Meet Concordia’s 3 new Vanier scholars
What do robot-assisted heart surgeries, Inuit youth and artistic readings of medical scans have in common? They are the focus of research projects led by Concordia’s three newest Vanier scholars.
Amir Hooshiar, Anne-Marie Turcotte and Darian Stahl are this year’s recipients of the prestigious Vanier Canada Graduate Scholarships. Hooshiar’s research will be funded through the Natural Sciences and Engineering Research Council of Canada (NSERC), while Turcotte and Stahl’s projects are supported by the Social Sciences and Humanities Research Council (SSHRC).
A maximum of 167 scholarships are awarded annually, each valued at $50,000 a year for three years. The aim of the project is to fund PhD students who demonstrate both leadership skills and a high standard of scholarly achievement in graduate studies.
Safer cardiovascular interventions
A PhD candidate in the Department of Mechanical, Industrial and Aerospace Engineering, Hooshiar is also a researcher at Concordia’s Robotic Surgery and Tactile Sensors Laboratory. He is developing technology to make robot-assisted cardiac interventions safer.
“When cardiac surgeons control a surgical robot, they have no way of feeling tactile force. This can lead to higher risk of vessel perforation,” Hooshiar explains.
Through a haptic feedback system, he hopes to recreate the sense of touch that surgeons rely on during conventional surgery.
Vandalism and distress among Nunavik youth
Turcotte has spent the past 15 years interacting with youth in the 14 northern villages of Nunavik. Now, the PhD student working out of the Department of Sociology and Anthropology is investigating how acts of property destruction can help us better understand youth distress.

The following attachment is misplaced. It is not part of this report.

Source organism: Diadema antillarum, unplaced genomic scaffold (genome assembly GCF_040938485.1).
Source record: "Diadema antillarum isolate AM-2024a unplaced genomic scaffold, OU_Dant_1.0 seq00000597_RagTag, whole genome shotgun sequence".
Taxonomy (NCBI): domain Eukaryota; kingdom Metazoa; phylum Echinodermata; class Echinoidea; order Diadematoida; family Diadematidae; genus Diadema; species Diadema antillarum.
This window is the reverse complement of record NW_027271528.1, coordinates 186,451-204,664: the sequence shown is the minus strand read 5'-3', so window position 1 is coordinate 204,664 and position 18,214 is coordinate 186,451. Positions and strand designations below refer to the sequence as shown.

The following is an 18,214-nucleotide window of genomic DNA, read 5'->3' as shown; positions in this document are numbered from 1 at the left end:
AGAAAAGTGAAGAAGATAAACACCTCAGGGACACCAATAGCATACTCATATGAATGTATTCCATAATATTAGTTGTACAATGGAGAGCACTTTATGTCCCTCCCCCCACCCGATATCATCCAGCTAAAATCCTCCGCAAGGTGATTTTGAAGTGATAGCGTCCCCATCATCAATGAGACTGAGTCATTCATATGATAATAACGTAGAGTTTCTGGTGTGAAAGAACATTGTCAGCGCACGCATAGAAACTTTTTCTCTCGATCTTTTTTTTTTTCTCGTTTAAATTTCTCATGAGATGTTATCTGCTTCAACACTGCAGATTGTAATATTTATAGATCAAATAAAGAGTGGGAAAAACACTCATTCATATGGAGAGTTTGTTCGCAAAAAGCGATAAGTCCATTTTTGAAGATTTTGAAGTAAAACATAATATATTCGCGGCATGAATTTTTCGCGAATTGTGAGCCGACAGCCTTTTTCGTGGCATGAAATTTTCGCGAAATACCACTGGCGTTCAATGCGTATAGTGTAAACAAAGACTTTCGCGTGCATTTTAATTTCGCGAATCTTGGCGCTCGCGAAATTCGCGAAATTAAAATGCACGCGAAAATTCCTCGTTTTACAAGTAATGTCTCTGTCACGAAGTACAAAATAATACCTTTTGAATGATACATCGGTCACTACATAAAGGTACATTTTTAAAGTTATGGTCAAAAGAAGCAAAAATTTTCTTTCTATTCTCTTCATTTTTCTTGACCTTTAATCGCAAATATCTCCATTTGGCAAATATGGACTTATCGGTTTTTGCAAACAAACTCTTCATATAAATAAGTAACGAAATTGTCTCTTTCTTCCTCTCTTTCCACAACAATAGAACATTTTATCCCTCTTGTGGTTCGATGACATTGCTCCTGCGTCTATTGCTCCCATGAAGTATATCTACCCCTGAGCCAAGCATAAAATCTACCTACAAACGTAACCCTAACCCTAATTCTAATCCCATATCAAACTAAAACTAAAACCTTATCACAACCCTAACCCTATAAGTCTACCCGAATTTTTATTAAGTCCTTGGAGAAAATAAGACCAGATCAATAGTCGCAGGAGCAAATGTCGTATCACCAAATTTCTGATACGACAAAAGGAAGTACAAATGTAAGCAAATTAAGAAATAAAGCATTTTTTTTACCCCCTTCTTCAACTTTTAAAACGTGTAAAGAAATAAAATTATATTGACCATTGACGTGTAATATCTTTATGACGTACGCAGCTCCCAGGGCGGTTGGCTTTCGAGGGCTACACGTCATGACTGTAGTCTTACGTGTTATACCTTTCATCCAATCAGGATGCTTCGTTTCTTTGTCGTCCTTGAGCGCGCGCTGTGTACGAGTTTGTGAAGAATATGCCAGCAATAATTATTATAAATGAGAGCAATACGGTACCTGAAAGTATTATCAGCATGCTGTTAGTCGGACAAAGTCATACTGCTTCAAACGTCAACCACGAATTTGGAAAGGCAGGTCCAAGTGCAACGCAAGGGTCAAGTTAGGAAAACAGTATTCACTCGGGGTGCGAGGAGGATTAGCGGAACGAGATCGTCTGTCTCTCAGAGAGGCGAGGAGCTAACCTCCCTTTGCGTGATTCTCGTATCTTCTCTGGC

“My research centres on Inuit youth who struggle to create a stable identity in communities where cultural continuity has been disrupted,” Turcotte says.
Her objective is to fill an important knowledge gap concerning young Nunavimmiut while providing them with opportunities to have their voices heard.
Art and chronic illness
When Stahl’s sister Devan was diagnosed with multiple sclerosis, she began to create artwork that combined Devan’s magnetic resonance imaging (MRI) scans with images of daily life.
Through her PhD research, she plans to expand on this project to include collaborators and narratives from other patients and practitioners in Canada.
“This investigation not only benefits the patient’s agency and self-identity, but also creates empathetic exchanges between them and their doctor,” Stahl says.
As a student in the Humanities Interdisciplinary PhD Program, Stahl will be working at the intersections of art and medicine to illuminate the inequities of individuals living with chronic illness.
Learn more about research at Concordia.
NEW RESEARCH: How to add empathy and humility to the engineering syllabus
‘We really work to facilitate entry’
One year of upcycling
STE(A)M SIGHTS: The Concordian who uses art to reinterpret illness
How to take the perfect nap
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